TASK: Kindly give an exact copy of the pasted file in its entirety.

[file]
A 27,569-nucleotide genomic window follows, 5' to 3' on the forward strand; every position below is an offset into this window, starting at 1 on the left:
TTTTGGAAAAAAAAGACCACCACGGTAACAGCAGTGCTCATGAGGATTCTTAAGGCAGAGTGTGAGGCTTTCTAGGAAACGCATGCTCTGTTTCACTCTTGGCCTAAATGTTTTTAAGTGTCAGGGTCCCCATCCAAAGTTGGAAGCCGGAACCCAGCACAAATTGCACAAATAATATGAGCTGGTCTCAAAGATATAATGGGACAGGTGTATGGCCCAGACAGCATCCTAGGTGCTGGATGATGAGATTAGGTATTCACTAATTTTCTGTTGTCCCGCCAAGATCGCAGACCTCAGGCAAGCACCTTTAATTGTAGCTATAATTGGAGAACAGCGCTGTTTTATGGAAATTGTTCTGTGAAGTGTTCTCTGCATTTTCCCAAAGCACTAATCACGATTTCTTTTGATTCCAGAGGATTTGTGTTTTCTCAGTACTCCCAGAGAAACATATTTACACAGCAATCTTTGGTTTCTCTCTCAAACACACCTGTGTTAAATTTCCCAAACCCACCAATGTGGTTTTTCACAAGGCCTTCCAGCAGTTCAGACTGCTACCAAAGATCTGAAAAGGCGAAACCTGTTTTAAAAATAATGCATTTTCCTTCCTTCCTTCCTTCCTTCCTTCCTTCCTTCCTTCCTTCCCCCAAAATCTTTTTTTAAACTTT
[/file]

A 27,569-nucleotide genomic window follows, 5' to 3' on the forward strand; every position below is an offset into this window, starting at 1 on the left:
TTTTGGAAAAAAAAGACCACCACGGTAACAGCAGTGCTCATGAGGATTCTTAAGGCAGAGTGTGAGGCTTTCTAGGAAACGCATGCTCTGTTTCACTCTTGGCCTAAATGTTTTTAAGTGTCAGGGTCCCCATCCAAAGTTGGAAGCCGGAACCCAGCACAAATTGCACAAATAATATGAGCTGGTCTCAAAGATATAATGGGACAGGTGTATGGCCCAGACAGCATCCTAGGTGCTGGATGATGAGATTAGGTATTCACTAATTTTCTGTTGTCCCGCCAAGATCGCAGACCTCAGGCAAGCACCTTTAATTGTAGCTATAATTGGAGAACAGCGCTGTTTTATGGAAATTGTTCTGTGAAGTGTTCTCTGCATTTTCCCAAAGCACTAATCACGATTTCTTTTGATTCCAGAGGATTTGTGTTTTCTCAGTACTCCCAGAGAAACATATTTACACAGCAATCTTTGGTTTCTCTCTCAAACACACCTGTGTTAAATTTCCCAAACCCACCAATGTGGTTTTTCACAAGGCCTTCCAGCAGTTCAGACTGCTACCAAAGATCTGAAAAGGCGAAACCTGTTTTAAAAATAATGCATTTTCCTTCCTTCCTTCCTTCCTTCCTTCCTTCCTTCCTTCCTTCCCCCAAAATCTTTTTTTAAACTTT